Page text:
Hooper, Neil to enter Canada's Soccer Hall of Fame

Former national team veterans Charmaine Hooper and Andrea Neil and men's internationals Carlo Corazzin and Mark Watson lead the new class of inductees for Canada's Soccer Hall of Fame.

Led Canada to 4th-place finish at 2003 FIFA Women's World Cup

Charmaine Hooper, centre, celebrates her goal over China with teammates Andrea Neil, left, and Christine Sinclair at the 2003 FIFA Women's World Cup in Portland, Ore. Canada defeated China 1-0 in the quarter-final match. (Jonathan Ferrey/Getty Images)

Charmaine Hooper, a skilled soccer pioneer who scored goals on the field and sometimes ruffled feathers off it, is headed to Canada's Soccer Hall of Fame.

Hooper scored 79 goals in 129 games for Canada, played in three World Cups and was named Canada's Female Player of the Year in 1994, 1995 and 2002.

She is joined by fellow former internationals Andrea Neil, Carlo Corazzin and Mark Watson.

Builders headed to the Hall are Angus Barrett and Gordon Arrowsmith while the late John Richardson gets the Pioneer Award.

The team of distinction is the 1989 Canadian men's side that won gold at the Francophone Games. The organization of distinction is the Victoria West club.

The induction ceremony is set for June in Toronto.

Hooper was no stranger to making headlines during her career.

In 1999, she was selected to a FIFA women's world all-star team that played the world champion Americans and was voted the game's MVP.

More recently she was appointed to the FIFA Task Force 2014, an elite 22-member group that includes the likes of Pele, Franz Beckenbauer, Sir Bobby Charlton, Cafu and Christian Karembeu.

A pioneer off the field, Hooper had her mother travel with her on tour in 2005 after giving birth to a daughter.

Hooper, and two other players, found herself at odds with then coach Even Pellerud when she was suspended for failing to attend a training camp or play friendlies in China.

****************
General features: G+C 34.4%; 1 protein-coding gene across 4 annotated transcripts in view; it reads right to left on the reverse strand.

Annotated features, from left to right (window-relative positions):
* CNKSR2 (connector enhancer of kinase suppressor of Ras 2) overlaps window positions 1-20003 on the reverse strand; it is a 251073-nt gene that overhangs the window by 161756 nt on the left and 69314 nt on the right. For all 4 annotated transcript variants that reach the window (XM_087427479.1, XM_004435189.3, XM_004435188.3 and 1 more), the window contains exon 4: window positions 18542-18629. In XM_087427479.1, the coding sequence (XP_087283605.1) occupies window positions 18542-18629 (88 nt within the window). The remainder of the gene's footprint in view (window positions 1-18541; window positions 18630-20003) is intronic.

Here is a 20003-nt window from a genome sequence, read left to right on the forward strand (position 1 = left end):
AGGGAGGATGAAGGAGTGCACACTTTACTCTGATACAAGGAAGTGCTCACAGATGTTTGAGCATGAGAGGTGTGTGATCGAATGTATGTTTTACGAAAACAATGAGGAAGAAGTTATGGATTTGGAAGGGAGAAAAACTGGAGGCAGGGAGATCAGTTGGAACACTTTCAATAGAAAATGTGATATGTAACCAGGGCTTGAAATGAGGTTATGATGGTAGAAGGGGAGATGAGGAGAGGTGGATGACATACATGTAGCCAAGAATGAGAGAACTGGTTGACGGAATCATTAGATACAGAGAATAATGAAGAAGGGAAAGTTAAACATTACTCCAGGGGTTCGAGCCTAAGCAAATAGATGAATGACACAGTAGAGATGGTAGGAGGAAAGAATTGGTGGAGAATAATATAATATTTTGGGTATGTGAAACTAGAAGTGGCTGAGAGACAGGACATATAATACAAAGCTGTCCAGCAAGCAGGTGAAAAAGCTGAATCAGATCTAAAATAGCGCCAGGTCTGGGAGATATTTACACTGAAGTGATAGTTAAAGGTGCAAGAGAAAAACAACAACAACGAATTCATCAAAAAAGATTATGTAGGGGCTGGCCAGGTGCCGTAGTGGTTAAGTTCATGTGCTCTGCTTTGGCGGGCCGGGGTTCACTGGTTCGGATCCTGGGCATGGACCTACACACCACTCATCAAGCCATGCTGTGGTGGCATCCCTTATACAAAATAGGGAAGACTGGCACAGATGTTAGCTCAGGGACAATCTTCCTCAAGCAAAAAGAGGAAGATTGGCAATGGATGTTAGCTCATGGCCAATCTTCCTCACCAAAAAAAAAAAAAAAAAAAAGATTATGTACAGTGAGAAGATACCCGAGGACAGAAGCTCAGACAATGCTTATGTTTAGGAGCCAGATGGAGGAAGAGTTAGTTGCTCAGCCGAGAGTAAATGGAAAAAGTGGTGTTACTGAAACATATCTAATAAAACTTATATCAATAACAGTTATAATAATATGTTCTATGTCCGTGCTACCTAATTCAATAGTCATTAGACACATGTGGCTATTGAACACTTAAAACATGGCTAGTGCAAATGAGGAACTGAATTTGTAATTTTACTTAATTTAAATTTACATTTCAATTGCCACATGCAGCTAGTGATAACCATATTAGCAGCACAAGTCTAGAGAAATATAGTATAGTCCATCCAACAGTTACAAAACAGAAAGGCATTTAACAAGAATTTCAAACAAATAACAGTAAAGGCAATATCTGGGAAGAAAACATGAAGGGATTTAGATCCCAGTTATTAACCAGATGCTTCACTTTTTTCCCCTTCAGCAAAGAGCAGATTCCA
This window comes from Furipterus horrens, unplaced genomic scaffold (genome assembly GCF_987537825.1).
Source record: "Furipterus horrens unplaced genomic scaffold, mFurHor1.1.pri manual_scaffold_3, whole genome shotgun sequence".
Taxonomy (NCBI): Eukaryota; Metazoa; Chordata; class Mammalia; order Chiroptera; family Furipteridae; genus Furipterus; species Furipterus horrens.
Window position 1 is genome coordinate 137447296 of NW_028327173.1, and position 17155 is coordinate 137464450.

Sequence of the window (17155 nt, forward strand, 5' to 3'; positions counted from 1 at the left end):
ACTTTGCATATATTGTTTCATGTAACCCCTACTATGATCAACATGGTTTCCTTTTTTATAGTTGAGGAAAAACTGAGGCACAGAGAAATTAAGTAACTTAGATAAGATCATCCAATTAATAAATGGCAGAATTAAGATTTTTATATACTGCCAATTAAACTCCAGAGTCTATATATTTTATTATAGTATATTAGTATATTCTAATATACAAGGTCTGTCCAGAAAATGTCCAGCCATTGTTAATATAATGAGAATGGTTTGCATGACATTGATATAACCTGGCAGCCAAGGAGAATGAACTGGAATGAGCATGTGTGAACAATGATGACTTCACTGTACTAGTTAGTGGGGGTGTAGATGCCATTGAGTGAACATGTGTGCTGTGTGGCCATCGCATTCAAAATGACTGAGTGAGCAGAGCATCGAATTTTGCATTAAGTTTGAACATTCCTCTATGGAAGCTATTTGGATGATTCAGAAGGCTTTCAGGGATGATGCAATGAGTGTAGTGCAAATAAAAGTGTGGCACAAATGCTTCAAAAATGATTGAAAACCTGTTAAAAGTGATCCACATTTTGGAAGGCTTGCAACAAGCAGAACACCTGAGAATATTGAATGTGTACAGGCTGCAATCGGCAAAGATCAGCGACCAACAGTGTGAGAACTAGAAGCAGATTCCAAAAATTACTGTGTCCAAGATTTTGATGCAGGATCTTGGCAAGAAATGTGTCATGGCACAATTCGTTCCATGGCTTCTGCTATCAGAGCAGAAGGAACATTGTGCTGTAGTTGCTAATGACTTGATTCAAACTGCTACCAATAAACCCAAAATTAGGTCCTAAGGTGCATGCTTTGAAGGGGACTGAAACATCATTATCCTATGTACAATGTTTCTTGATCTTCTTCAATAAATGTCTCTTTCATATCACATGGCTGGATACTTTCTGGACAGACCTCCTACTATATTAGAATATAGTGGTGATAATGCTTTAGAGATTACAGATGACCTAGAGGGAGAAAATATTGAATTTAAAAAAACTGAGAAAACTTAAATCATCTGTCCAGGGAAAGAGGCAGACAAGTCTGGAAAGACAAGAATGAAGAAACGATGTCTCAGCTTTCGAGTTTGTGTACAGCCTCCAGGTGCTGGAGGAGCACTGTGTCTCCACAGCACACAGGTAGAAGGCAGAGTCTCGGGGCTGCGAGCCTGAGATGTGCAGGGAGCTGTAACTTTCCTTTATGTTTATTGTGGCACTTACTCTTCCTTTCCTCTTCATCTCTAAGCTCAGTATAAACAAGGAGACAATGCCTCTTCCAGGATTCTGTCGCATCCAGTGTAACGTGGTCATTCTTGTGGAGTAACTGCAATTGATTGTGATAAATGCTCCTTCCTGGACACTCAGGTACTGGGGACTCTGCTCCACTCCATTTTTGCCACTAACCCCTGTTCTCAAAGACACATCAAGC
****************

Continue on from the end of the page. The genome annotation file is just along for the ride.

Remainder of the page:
The players accused Pellerud of showing bias and argued they didn't attend the training camp because of concerns over the team's residency program funded by Greg Kerfoot, the millionaire owner of the Vancouver Whitecaps.

The matter was eventually settled when an arbitrator sided with Pellerud. The three were not invited back by Pellerud for the 2007 World Cup.

Neil, a well-respected veteran of the women's team, played 132 times for Canada including four World Cups. She is the first female soccer player to be inducted into Canada's Sports Hall of Fame.

Watson, a hard-nosed defender, made 78 appearances for the national team between 1991 and 2004. His club career included stints in Canada, the MLS, England and Sweden.

Corazzin played 59 times for Canada, scoring 11 goals. His club career included stints in England with Cambridge United, Plymouth Argyle, Northampton Town and Oldham Athletic.

He was top scorer in the 2000 CONCACAF Gold Cup with four goals including a penalty in the final against Colombia.

Barrett has been involved in soccer for more than 45 years representing both the Newfoundland and Labrador and the Canadian Soccer Association.

Arrowsmith was a longtime referee in the NASL, who was on Canada's FIFA list from 1982 to 1991. He worked the Canadian Soccer League final in 1988 and 1991.

Richardson was a longtime B.C. administrator, serving as secretary of the B.C. Soccer Commission. He was also a council member of the Dominion Football Association from 1948 until his death.